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What I Didn't Expect When I Was Expecting

Our second pregnancy was anything but unexpected. My partner and I are both women, so, as you can imagine, we can't really get pregnant accidentally. In fact, it was quite the opposite.

We already had one child. We waited a couple of years until things felt pretty settled and comfortable and then decided it was time to try for baby No. 2. We wanted to make sure things went as smoothly as possible, so, along with regular doctors appointments, I started acupuncture, stopped drinking alcohol and started charting my cycle.

All of it was very planned, very calculated. No surprising us!

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Later, when we found out that we were actually pregnant, you can imagine that we were thrilled. It's exactly what we had wanted. And I was a little shocked. I mean, I think there's always a little element of shock. Like an "are you sure this thing is 100% accurate because I don't feel pregnant" kinda shock. It took me awhile to fully accept that I was pregnant, but once it had finally sunk in, I was overcome by a completely different feeling.

I was in mourning.

Let me stop myself here and recognize how ridiculous and spoiled this will sound to some of you. Here I am with my perfectly healthy wife and toddler and another baby on the way, and I'm telling you that I was in mourning. I'm definitely not comparing this to any sort of loss of life, nothing of the sort. But I'm using this word, because it's only one that I can think of that describes my experience, so I'll continue.

It took me awhile to name the feeling. It was subtle, but nagging. I should be ecstatic, but I was sad. What was wrong with me? Then I realized that I was mourning; mourning the loss of my comfortable little three-person family. No, no one had died. Everyone was fine. In fact, everything was great.

So why were we messing with a good thing? What were we thinking bringing a new person into the mix? What if this baby screws everything up? Things felt really good with just the three of us, and I was realizing that things would never be the same again.

And yet, I had not expected to feel this way when I was pregnant. It was what we had wanted, after all.

At the time, our first daughter was about 2 and a half. We were busy, and, of course, we were tired—as all parents are. But she was an awesome kid. She had been a pretty chill baby, and we were working our way through toddlerhood together. But overall, we knew we were lucky. As parents, we had found a good balance between work and family. We were able to give our daughter the attention she needed and still feel healthy and happy as individuals. We had our routine, we were having fun, and we were comfortable.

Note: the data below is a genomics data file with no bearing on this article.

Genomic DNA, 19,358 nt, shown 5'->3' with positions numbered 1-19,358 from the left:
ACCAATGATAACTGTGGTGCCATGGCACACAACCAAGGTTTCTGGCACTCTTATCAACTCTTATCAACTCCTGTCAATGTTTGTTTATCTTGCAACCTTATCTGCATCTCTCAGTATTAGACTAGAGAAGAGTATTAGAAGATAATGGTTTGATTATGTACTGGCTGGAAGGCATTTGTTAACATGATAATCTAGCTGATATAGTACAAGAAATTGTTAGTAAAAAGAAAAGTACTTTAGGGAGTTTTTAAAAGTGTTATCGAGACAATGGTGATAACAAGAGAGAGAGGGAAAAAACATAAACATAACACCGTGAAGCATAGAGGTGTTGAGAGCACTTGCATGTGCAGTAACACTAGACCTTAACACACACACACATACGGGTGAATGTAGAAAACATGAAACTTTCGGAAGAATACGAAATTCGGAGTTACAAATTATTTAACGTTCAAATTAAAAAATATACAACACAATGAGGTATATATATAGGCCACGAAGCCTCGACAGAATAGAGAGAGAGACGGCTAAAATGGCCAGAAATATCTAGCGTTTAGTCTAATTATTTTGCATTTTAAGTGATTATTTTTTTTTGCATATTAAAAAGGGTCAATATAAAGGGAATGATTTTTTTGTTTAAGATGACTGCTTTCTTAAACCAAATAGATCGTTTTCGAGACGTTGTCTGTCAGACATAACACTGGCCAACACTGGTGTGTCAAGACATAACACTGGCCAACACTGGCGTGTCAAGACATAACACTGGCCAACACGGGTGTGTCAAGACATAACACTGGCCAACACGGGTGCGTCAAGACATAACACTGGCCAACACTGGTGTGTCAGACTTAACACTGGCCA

I felt like all of that was about to change. Who knew what life was going to be like with another baby around ? What if she was not an easy baby, but a total terror? If I was exhausted now, what would it be like with another kid? How would I be able to give them both the attention that they needed and not go crazy?

Like all big changes in our lives, we have to embrace that there are unknowns and accept that things are not going to be the same. We have to say goodbye to whatever life was like before, whether we are leaving a job, a home or a relationship. It's natural to mourn those losses, to need some time to adjust, to feel afraid of what's to come or worry about regret.

And yet, I had not expected to feel this way when I was pregnant. It was what we had wanted, after all. We had worked so hard for it (not to mention, spent a lot of money on it). Why hadn't anyone warned me about this? Did other people experience this too?

But we're so happy with our slightly larger and more awesome family.

I mentioned it to a couple of friends, and they all reassured me that everything would be OK. They said that once the new baby arrived we would find a new family groove and all would be right in our world again. They said that once she was here, we wouldn't be able to imagine our family without her. She would make our family stronger and better and more complete.

And they were right.

Our second child is now 18 months old and, while I can't say that things are perfect, it does feel right. We're exhausted, our place is a disaster and I'm always forgetting things as I try to wrangle both kids and get them out the door. But we're so happy with our slightly larger and more awesome family. And we know that we are lucky, because not everyone gets to have a second child, and we appreciate her every day.

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I want you to know that if you are having doubts or concerns about adding a child to your family, or if you are mourning the loss of your life as you now know it, it's OK. You are not alone, and you shouldn't feel guilty about it. It's normal, it will pass, and everything will be OK. In fact, it'll probably be pretty damn great.

Yes, it's time to say goodbye to your life and your family as they are now, but just know that things are about to get a whole lot better. Messier, more exhausting, and never ever again will it be the same as it was before, but only because it'll be infinitely more awesome.

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Image by Cherie Lockwood

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